“Arden, Addisen,” my mom calls. “Wake up!” I groan. It’s too early for a Sunday. Suddenly, everything clicks. Today’s the day we get to take a master class. See the Broadway show Newsies. Meet two of the cast members. It was going to be a very exciting day.
I lazily slide out of bed, shivering slightly as my body departs from my cozy, warm blankets. Why couldn’t it be just a bit warmer in March? I brush my teeth and wash my face. It wakes me up a bit. I pull my hair into a ponytail, away from my face and begin getting dressed. I have to wear something comfortable to dance in, but I pack an extra shirt for the show. I still want to look nice. I race downstairs and my sister and I hop into the car to wait for her friend to arrive. She and her mom are coming with us. In a matter of minutes they arrive and we’re off.
Soon enough, we’re on the train. I squished into a seat with my sister and now two of her giggling friends. “Great,” I thought. “At least I have my phone.” Finally the voice over the intercom announces that we had arrived at Grand Central Station. It thanks us for traveling with them and the train’s doors slid open. We’re pushed outside, to the underground, into a huge crowd of people. We follow the majority upstairs and as we reach the top step, it’s a big commotion. People everywhere, rushing to buy their tickets or catch their train. I couldn’t help but look up at the intricate ceiling design and wonder how they did it. The beautiful teal and gold mural was my favorite part of Grand Central Station. My mom leads the small group of us to one of the exits, and we begin our long walk to the dance studio. It was worth the hike though, once we got there.
We rush through a large, glass revolving door into the building’s polished lobby. The floor is a gleaming, creamy colored stone, and the walls are painted a simple, solid gray. Wooden benches sit along the walls, with leafy green plants to accompany them. A desk, to sign in, sit in the middle of the room and a man stands behind it. We sign our names on an attendance sheet, and see the many of our fellow dance friends have done so already. The man points us to the many gold elevators behind him. We ride one of them up to floor five and step out. We’re instantly greeted with the loud voices of friends and parents. We follow everyone into a studio and begin stretching.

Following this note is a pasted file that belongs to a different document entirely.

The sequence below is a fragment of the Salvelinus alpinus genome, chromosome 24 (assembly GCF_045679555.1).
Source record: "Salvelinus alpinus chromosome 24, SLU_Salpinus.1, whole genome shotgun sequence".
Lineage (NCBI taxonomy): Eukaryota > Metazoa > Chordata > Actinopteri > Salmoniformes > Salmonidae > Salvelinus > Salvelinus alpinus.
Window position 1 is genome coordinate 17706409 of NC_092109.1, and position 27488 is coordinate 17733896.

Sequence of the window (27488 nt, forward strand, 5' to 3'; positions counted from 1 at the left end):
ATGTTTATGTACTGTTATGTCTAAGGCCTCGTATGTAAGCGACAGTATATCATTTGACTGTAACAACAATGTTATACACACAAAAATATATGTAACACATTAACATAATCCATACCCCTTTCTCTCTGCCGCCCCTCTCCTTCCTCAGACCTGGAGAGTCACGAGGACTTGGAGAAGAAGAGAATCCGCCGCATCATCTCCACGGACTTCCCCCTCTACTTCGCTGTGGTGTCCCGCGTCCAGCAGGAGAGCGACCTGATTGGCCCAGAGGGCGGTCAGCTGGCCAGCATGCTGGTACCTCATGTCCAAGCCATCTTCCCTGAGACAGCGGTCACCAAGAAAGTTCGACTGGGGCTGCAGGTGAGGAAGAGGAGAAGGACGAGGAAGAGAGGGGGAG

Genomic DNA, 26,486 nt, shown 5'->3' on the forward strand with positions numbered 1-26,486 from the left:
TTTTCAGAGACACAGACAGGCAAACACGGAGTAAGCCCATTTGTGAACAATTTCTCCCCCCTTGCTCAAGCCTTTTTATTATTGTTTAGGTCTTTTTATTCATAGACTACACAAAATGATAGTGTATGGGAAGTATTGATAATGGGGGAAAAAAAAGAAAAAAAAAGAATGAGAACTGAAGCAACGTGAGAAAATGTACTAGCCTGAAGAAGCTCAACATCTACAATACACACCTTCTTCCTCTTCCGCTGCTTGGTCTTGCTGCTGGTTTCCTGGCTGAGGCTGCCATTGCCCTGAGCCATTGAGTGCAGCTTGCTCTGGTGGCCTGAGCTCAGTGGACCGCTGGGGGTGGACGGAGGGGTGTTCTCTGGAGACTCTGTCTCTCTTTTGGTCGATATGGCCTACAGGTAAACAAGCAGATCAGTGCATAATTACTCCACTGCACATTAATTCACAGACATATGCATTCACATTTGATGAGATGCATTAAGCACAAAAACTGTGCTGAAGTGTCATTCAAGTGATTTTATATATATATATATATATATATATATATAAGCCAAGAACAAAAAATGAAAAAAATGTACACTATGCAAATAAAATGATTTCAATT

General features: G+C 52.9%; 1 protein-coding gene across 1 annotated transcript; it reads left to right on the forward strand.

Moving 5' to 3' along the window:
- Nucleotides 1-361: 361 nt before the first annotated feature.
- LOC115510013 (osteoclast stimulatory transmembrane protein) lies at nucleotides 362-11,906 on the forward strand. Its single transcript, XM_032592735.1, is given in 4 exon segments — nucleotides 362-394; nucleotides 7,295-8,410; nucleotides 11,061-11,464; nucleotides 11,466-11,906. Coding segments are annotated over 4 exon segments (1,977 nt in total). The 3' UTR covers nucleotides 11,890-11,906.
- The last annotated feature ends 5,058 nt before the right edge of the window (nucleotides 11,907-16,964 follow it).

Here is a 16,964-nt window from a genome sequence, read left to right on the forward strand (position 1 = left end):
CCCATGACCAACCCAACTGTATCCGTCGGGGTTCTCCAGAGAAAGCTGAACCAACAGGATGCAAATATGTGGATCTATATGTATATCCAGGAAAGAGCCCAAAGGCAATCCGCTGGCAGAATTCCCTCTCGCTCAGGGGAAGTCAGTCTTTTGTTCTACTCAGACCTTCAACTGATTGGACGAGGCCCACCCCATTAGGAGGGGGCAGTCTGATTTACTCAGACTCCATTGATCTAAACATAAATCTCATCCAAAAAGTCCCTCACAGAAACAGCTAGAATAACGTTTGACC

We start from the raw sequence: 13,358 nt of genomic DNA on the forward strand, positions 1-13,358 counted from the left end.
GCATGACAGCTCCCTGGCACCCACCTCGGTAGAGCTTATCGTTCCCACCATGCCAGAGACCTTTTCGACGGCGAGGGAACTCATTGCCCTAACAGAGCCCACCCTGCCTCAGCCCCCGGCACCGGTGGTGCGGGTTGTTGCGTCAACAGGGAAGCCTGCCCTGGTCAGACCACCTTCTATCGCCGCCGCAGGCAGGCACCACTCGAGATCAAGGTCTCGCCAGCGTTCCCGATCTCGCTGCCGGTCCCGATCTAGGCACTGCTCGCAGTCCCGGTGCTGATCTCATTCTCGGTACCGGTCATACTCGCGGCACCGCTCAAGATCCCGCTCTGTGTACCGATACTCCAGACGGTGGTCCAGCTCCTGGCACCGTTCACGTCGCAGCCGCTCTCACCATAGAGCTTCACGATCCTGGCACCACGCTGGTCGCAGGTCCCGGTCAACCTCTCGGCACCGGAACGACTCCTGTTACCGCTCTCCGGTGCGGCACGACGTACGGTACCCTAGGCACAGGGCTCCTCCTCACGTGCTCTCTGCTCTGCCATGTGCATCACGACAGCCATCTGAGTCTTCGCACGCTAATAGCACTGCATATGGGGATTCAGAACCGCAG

After about five minutes, the Broadway actors walk in. They introduce themselves as Tommy and Brendon and divided us into two groups. Tommy is short and broad shouldered with dark hair and a thick New York accent. Brandon is tall and lanky with light brown hair. They both seem very enthusiastic to be here today. I go with Tommy and the rest of my group to a different studio, where he tells us a bit about the dance that we are about to learn. He plays the music and begins showing us the choreography. It’s a jazz-theater number with a few hip hop moves and acting bits and is pretty fast but not overly difficult. It’s very upbeat and especially fun when we get to do some big jumps. After about an hour, the class is over and it’s time to perform for the parents and Brendon’s group. We had learned the same dance as them and it’s very entertaining to show each other. We all had a blast!
Since the class is now over, my sister and I change and then set off with our mom and friends to have lunch. We eat briefly at a French restaurant and it’s finally time for the show! We take our seats in the mezzanine and I can barely keep my excitement contained. We’re pretty high up and I gaze down at the huge stage. There’s a huge sign that reads “Newsies” and many clothes lines hanging from various heights. Yes, I have seen shows on Broadway before, but I can tell that this would be unique. The whole experience seems different then last time. Finally, the lights dim, the set changes, and the music for the opening act begins.
With each song, the show is more amazing. The actors are great, and can really dance, sing and act. They do huge jumps and tricks and sing loudly. You feel like they really are newsies, trying to fight for what’s right. It’s almost as if you’re there, not just watching a show. Almost too soon, the last song ends and applause thundered throughout the theater, and that’s when I know my true dream. I want to have people clap for me like that as I perform under the spotlight. I want to be on Broadway.